Readers outraged after New York Times tries to downplay its own coverage of Clinton’s non-scandal with cheeky ‘But Her Emails’ headline

Readers outraged after New York Times tries to downplay its own coverage of Clinton’s non-scandal with cheeky ‘But Her Emails’ headline
Image via Shutterstock.

After the last rites are solemnly pronounced over what Americans once called “democracy,” the New York Times will undoubtedly be one of its chief pallbearers.

Somehow the Editorial department at the Times thought it would be wise to run as its lead Editorial a piece basically acknowledging that the Hillary Clinton “email” fiasco--which it relentlessly highlighted in the run-up to the 2016 election--was the largest non-issue in political history; that there was no intentional or nefarious wrongdoing whatsoever on the part of the Clinton campaign; and that the whole story was pretty much a right-wing, hysterically hyped farce.

And they had the temerity (some might say, "gall") to title the piece "But Her Emails..." which is the exact phrase used by those who've criticized and mocked the inordinate coverage of this issue by media outlets such as the Times. 

For those interested, the article essentially tries to justify and reinforce the idea that "something was amiss," with Hillary Clinton's treatment of her emails, but then quickly pivots to the now-perpetual malfeasance of the entire Trump regime. Nice dodge, there, on the Times'  part.

If you haven’t exhausted your “free articles” for the month, feel free to click on the Times link above. Or if you don’t think this institution deserves any money after what they’ve done to destroy our country, you may just want to click on an alternative, bootleg link, like I did.

First, some brief background on the infamous “email” controversy. From Wikipedia:

During her tenure as United States Secretary of StateHillary Clinton drew controversy by using a private email server for official public communications rather than using official State Department email accounts maintained on secure federal servers. An FBI examination of Clinton's server found over 100 emails containing classified information, including 65 emails deemed "Secret" and 22 deemed "Top Secret".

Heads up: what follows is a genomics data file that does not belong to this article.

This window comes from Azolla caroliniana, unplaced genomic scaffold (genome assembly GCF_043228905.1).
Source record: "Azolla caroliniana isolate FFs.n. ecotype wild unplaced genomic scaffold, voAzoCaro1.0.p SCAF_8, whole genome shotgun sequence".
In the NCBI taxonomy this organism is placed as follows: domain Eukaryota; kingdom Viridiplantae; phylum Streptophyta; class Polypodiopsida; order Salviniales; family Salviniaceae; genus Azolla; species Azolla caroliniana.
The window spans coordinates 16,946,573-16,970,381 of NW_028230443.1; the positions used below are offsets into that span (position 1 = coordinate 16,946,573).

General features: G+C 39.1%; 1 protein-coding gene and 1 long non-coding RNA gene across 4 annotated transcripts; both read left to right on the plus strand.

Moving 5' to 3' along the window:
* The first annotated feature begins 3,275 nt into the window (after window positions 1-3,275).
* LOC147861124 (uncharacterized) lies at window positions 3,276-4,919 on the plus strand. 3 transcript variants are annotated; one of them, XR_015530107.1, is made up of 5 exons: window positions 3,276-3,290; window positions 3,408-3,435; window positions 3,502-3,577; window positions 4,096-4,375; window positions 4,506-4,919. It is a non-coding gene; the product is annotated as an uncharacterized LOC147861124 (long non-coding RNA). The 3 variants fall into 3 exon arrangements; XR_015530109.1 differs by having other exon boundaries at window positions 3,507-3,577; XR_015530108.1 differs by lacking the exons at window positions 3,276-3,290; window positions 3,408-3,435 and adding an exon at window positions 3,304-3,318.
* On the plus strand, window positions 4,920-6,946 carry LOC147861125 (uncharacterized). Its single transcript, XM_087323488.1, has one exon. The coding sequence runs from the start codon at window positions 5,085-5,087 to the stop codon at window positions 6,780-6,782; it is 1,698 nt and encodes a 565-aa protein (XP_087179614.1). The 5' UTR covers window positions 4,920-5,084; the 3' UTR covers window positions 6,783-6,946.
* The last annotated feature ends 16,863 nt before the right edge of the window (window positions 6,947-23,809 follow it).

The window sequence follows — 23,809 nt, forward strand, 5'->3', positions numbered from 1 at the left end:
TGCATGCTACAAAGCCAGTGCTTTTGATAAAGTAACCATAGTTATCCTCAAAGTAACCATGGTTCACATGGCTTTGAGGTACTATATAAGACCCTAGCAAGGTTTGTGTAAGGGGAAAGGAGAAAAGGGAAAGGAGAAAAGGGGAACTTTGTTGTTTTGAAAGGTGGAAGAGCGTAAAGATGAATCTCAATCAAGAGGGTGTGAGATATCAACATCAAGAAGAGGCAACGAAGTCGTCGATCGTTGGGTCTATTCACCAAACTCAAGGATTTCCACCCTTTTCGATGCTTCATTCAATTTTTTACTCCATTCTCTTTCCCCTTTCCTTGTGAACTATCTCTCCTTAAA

It all seems kind of quaint now, doesn’t it? A controversy over the “security classification” of a few emails, where the current president of the United States is credibly suspected as being a Russian asset and, along with every other member of his administration, regularly, habitually thumbs his nose at the Constitution, blithely defying and violating every institutional practice, security-related or otherwise, on the books?  It’s amazing how that Overton Window got moved so quickly, isn’t it?

Well, way back then, it was enough to tilt an election:

The controversy was a major point of discussion and contention during the 2016 presidential election, in which Clinton was the Democratic nominee.

That’s an understatement by Wikipedia. But they clear it up later, and this is the important part:

Analyses by Columbia Journalism Review, the Berkman Klein Center for Internet and Society at Harvard University, and the Shorenstein Center at the Harvard Kennedy School show that the Clinton email controversy received more coverage in mainstream media outlets than any other topic during the 2016 presidential election.[6][7][8] The New York Times coverage of the email controversy was notoriously extensive; according to a Columbia Journalism Review analysis, "in just six days, The New York Times ran as many cover stories about Hillary Clinton's emails as they did about all policy issues combined in the 69 days leading up to the election (and that does not include the three additional articles on October 18, and November 6 and 7, or the two articles on the emails taken from John Podesta)."[6] In attempting to explain the lopsided coverage, the Columbia Journalism Review speculates, "In retrospect, it seems clear that the press in general made the mistake of assuming a Clinton victory was inevitable, and were setting themselves as credible critics of the next administration."[6]

So the Times was all in it for themselves, to position their organization as such noble, virtuous guardians of democracy. They fancied themselves to be a check on any imagined abuse of power by “those Clintons.” They were going to keep us informed. Real “credible critics,” that was the plan.

Well they fucked up. Bigly. As in--possibly the most consequential fuckup in journalistic history, even outdoing their partisan cheerleading for the disastrous war on Iraq.  And all Americans are now being forced to live through the end result of their grotesquely misdirected hubris.

They may just have destroyed the future of this country with their “noble” arrogance. They certainly didn’t help things.

So while normally I would quote the lead editorial of the Times, particularly as it reflects their wholesale incompetence (or deliberate malfeasance, and it’s really hard to tell) about their coverage of Hillary Clinton’s “emails,” I won’t.

I really don’t want to allow them even the satisfaction of acknowledging the extent of their disgrace.


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